Mermaid Avenue Volume 2
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Frequently Bought Together
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|1. Airline To Heaven|
|2. My Flying Saucer|
|3. Feed Of Man|
|4. Hot Rod Hotel|
|5. I Was Born|
|6. Secrets Of The Sea|
|7. Stetson Kennedy|
|8. Remember The Mountain Bed|
|9. Blood Of The Lamb|
|10. Against The Law|
|11. All You Fascists Are Bound To Lose|
|12. Joe DiMaggio Done It Again|
|13. Meanest Man|
|14. Black Wind Blowing|
|15. Someday, Some Morning, Sometime|
Who knew that after the undeniable, sometimes shimmering, sometimes rustic magic of Mermaid Avenue that there was enough quality material for a second volume? By setting their own music to Woody Guthrie's lyrics, Billy Bragg and Wilco once again offer a 50-minute testament to Guthrie's long, dynamic shadow. This sophomore meeting is as balanced between the up-tempo and the down-tempo as was the first volume. Jeff Tweedy's rasp gives all the Wilco-driven tunes a certain grit, and the songs Bragg takes on have a luminescent, frank earnestness that intensifies the delivery of Guthrie's lyrical social critiques. "Hot Rod Hotel", with Bragg handling the vocals, melds the two approaches best, and "Secret of the Sea" is the album's most pop-like centrepiece. Natalie Merchant's playful "I Was Born" is brief but sweet, just as blues-man Corey Harris's "Against the Law" is an uplift, with his passionate vocal wail mirroring the political gist of Guthrie's words. The moody closers, "Black Wind Blowing" and "Someday, Some Morning, Sometime" end Mermaid Avenue Volume 2 with a pair of sweetly sad gems, one a Bragg-sung folk blues that mourns the loss of cotton crops in the American dustbowl era, the other a Tweedy-sung paean to lost love. --Andrew Bartlett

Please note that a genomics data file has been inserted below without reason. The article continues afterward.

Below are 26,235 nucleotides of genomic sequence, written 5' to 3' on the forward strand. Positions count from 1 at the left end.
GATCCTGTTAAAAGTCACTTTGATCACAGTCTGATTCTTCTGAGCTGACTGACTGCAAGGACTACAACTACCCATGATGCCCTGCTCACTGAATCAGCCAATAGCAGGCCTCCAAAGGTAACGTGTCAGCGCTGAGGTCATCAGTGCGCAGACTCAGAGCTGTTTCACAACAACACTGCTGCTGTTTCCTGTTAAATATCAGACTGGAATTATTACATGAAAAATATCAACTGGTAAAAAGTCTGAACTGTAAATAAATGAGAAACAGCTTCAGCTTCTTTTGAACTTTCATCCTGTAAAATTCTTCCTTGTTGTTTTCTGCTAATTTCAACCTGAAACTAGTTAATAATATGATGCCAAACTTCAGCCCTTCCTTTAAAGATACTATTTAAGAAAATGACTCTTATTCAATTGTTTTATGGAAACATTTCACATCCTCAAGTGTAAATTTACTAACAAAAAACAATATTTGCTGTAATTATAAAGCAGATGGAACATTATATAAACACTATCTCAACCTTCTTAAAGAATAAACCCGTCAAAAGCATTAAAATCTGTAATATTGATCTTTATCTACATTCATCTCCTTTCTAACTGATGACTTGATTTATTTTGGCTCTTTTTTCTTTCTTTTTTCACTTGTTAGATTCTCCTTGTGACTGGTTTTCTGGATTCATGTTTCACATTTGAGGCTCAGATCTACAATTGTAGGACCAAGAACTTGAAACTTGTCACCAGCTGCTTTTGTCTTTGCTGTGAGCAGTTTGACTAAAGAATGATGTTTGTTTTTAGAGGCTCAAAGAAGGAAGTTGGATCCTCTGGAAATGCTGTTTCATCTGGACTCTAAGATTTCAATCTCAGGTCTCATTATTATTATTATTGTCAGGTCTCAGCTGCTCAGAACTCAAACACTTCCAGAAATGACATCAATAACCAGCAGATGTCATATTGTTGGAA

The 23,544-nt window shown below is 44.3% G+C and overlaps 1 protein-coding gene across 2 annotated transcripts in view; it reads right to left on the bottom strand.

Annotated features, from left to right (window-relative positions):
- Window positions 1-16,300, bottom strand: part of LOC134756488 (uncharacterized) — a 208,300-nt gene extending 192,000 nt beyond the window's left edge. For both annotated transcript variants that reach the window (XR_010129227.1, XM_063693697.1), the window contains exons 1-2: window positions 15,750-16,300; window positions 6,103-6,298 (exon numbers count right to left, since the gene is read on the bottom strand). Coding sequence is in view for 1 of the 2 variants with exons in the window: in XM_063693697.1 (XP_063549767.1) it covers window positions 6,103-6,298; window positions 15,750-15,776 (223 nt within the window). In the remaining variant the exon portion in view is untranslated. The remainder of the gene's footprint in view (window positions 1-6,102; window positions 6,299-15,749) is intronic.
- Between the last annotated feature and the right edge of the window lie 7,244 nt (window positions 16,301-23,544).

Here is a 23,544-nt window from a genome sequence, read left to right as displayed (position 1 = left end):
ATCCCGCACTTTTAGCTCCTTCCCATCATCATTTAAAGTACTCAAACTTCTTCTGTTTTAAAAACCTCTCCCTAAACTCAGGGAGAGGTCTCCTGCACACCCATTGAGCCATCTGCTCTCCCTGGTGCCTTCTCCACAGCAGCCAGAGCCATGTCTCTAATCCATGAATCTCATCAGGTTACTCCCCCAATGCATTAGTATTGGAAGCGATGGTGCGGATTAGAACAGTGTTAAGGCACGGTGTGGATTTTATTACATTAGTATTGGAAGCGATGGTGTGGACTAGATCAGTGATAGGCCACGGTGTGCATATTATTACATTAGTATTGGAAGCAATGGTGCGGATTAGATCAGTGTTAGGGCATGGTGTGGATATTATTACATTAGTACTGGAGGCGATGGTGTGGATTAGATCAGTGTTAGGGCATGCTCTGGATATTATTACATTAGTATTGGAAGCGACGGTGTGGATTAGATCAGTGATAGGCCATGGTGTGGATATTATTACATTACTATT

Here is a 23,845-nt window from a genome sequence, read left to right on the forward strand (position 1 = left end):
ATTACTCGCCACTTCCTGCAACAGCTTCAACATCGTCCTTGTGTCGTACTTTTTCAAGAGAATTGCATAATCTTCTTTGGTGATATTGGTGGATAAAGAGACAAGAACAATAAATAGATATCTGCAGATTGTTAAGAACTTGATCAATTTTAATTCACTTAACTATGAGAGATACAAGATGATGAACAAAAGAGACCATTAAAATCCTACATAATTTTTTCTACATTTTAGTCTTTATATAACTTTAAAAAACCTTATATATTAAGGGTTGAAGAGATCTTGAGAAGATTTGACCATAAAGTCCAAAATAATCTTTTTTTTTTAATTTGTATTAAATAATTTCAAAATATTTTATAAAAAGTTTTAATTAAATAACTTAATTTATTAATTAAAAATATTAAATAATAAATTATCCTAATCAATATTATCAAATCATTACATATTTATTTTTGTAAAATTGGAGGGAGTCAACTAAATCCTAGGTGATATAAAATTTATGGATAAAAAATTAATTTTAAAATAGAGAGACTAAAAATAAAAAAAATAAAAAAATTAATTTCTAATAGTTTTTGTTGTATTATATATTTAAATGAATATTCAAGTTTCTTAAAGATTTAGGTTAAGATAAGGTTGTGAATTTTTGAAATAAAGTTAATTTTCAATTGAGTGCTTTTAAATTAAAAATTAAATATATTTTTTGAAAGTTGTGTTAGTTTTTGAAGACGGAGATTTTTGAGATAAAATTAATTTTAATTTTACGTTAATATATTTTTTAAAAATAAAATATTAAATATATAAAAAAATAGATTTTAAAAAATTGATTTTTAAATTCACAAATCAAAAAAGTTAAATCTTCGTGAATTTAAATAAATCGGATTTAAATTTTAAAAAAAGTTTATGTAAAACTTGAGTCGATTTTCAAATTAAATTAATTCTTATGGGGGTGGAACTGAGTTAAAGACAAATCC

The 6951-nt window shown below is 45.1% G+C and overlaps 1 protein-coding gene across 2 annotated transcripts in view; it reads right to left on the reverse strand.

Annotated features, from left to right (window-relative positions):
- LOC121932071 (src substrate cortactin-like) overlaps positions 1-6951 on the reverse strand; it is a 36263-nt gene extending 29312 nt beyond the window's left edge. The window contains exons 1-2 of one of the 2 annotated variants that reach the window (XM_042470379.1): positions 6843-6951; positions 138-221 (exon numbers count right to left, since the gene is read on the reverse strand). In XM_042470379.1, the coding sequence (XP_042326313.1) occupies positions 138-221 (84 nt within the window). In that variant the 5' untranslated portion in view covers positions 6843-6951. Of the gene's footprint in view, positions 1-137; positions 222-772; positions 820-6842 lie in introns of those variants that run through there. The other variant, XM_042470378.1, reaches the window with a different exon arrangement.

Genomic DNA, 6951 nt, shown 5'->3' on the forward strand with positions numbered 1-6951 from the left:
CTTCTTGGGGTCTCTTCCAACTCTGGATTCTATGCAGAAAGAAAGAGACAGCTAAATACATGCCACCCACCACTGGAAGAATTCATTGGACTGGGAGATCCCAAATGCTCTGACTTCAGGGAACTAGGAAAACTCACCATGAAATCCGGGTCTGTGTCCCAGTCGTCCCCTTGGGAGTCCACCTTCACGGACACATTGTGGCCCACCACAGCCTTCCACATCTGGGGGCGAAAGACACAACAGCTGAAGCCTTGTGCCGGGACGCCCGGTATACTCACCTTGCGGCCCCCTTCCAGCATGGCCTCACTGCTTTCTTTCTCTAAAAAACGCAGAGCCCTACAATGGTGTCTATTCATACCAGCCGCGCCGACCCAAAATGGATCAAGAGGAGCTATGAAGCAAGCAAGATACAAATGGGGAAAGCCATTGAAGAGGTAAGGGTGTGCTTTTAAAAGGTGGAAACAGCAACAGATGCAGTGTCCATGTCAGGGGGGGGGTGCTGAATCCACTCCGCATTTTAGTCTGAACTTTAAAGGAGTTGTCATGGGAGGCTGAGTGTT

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Top Customer Reviews
Everything about the album screams out that it is just leftover material (even if it isn't, and honestly, I don't know). The CD even looks the same as the first one!
Ultimately, that's really not important, however. Musically, which is where it counts, the first half of the album is more or less consistent and yes, pleasant and interesting to listen to. However, there are just too many songs on here that are muddy, sloppy, and plain "ugly" to listen to. Write it off to artistic creativity if you will, and certainly, an artist can do as he/she pleases, but even Woody himself once said songs that make you feel bad are not good songs - these songs, while not the "downers" that I believe he was referring to, make my ears feel bad!
I keep listening to this CD in the hopes that it will "click" for me, and work together as a whole album, but I just find myself continuing to want to skip past so many songs on this album, and just listen to a handful of songs.
Wilco fans will hate me, but perhaps I liked Vol. 1 so much more than this one is because Wilco didn't sound so much like themselves!! Even though not a commercial success the band is still waaay overrated in my opinion.
The exhilarating opening track, "Airline To Heaven", is awash with a synthesized, thumping beat remininscent of the Beatles' reprise of "Sgt. Pepper", a pounding slide guitar adding emphasis to just about every line, and a heart-wrenching delivery that must be what Bob Dylan would have sounded like if he recorded "The Freewheelin'" in the year 2000. On the same token, "Feed of Man" wouldn't sound too out of place on any Animals record, and "Blood Of The Lamb" is what "Whisky Bar" would have been if Jim Morrison had experimented with the New Testament instead of LSD.